BEIJING (Reuters) - Incoming Chinese president Xi Jinping's first trip as head of state will take him to Africa, the government said on Saturday, as China seeks to cement a growing trade and energy relationship that has caused alarm bells to ring in Washington.
Chinese Foreign Minister Yang Jiechi said that Xi, scheduled to take over formally from Hu Jintao as national leader next week, would visit South Africa, Tanzania and Republic of Congo, as well as Russia, though he provided no exact dates.
"China and Africa are good brothers, good friends and good partners. The visit by China's new national chairman to Africa fully shows the importance we attach to Sino-African ties," Yang told a news conference at China's annual parliament meeting.
While in South Africa Xi will attend a summit of BRICS nations -- made up of Brazil, Russia, India, China and South Africa -- which will be held in Durban at the end of March, he added.
China has courted Africa for decades, but its efforts have kicked into high gear in recent years as Beijing seeks to satisfy growing demand for raw materials and energy for its booming economy, now the world's second largest.
Last year Hu offered $20 billion in loans to African countries over the coming three years, part of what China says is a no-strings-attached aid policy widely appreciated in Africa.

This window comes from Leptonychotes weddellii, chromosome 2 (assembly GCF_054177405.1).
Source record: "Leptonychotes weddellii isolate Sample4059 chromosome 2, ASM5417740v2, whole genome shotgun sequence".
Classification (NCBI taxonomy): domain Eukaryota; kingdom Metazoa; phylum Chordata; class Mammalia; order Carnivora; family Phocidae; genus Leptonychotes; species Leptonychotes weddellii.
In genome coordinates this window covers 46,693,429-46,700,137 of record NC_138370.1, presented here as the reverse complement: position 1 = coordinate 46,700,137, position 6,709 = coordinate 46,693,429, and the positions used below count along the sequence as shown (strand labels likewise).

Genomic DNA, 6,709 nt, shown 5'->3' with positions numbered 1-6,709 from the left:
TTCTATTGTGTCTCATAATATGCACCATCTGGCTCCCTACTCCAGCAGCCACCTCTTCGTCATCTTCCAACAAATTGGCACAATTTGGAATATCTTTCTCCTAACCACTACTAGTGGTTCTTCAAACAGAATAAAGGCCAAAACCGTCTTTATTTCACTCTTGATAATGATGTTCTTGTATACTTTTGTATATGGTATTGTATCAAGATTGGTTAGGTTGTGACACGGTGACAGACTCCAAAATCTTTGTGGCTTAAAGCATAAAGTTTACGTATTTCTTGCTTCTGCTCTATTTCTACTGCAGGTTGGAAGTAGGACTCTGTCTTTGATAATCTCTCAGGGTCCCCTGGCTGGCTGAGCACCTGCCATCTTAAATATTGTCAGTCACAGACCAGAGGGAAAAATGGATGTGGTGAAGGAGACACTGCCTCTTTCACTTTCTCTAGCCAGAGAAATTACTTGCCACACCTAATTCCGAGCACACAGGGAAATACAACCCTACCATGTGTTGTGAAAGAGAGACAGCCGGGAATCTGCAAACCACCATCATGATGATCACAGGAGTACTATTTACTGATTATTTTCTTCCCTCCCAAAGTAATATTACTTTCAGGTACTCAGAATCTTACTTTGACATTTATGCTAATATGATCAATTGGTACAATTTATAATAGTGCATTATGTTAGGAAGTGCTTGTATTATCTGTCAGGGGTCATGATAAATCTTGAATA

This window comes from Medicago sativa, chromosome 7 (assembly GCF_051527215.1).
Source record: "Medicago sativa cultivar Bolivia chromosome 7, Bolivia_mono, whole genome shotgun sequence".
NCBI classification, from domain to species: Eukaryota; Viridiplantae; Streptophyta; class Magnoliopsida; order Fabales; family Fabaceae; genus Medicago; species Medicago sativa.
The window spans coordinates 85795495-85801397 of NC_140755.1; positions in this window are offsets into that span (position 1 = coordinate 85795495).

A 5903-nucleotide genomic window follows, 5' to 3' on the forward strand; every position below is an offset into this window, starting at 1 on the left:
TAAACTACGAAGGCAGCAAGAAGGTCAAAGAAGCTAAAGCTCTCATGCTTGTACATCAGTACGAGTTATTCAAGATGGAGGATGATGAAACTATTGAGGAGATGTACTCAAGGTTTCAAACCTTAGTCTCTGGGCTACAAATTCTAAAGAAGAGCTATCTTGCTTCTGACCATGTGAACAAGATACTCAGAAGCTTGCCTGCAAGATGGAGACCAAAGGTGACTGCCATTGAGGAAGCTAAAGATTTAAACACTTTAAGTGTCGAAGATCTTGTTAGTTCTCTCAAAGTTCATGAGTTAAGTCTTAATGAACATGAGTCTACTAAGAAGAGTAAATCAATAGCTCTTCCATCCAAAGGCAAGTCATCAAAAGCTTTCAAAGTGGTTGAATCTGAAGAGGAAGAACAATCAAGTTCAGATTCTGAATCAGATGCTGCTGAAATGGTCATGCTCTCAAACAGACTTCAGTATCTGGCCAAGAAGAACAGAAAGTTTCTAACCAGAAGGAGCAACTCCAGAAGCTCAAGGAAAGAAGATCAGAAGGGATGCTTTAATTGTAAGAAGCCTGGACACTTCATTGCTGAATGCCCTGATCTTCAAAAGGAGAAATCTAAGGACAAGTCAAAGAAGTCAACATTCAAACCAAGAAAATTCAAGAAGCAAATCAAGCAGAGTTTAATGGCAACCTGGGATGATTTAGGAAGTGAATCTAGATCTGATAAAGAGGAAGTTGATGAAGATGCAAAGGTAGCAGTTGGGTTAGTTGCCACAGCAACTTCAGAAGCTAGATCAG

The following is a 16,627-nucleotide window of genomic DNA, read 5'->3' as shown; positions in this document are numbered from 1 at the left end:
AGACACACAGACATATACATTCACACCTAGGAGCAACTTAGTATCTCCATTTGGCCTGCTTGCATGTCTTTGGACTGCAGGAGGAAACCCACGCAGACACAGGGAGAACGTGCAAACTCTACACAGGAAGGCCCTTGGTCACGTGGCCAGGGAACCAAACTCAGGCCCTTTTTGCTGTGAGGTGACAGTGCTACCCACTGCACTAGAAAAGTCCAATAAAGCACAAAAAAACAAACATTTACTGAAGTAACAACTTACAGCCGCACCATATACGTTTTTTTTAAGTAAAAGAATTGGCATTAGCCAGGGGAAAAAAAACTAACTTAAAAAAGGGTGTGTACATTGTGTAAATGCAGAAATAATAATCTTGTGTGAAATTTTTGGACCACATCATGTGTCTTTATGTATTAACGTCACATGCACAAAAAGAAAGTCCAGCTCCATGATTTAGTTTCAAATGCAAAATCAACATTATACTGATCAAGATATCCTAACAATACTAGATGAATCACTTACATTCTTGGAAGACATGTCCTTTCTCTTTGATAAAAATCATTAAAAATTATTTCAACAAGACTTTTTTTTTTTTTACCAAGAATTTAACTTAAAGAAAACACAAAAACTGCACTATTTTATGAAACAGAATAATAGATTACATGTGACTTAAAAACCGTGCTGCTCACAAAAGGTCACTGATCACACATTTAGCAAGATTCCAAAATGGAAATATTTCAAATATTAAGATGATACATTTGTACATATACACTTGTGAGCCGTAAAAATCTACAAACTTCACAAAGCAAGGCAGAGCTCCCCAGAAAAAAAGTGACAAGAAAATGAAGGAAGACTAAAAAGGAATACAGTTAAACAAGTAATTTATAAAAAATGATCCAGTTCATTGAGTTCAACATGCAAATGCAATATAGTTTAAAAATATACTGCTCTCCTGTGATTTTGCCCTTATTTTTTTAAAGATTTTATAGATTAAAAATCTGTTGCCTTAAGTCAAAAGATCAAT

Many Western nations though say China turns a blind eye to rights abuses and corruption in handing out aid and loans in its bid to get access to resources like oil, copper and timber.
U.S. Senator Chris Coons, chairman of the Senate Foreign Relations Subcommittee on African Affairs, called on Thursday for early renewal of U.S. trade benefits for Africa as part of a broader strategy to counter growing Chinese investment and influence on the continent of nearly one billion people.
Yang said such concerns were unwarranted, and that China's interest in Africa was not meant to exclude any other country and was in line with the African people's wishes.
"Now all countries are pushing forward their cooperation with Africa, and China sincerely welcomes such a development," he added.
"At the same time we hope that all parties will view China-Africa cooperation in an objective light and respect Africa's choice of its own development partners. We hope that there will be more exchanges and mutual learning and less suspicion or accusations."
(Reporting by Terril Yue Jones, writing by Ben Blanchard; Editing by Jonathan Standing and Michael Perry)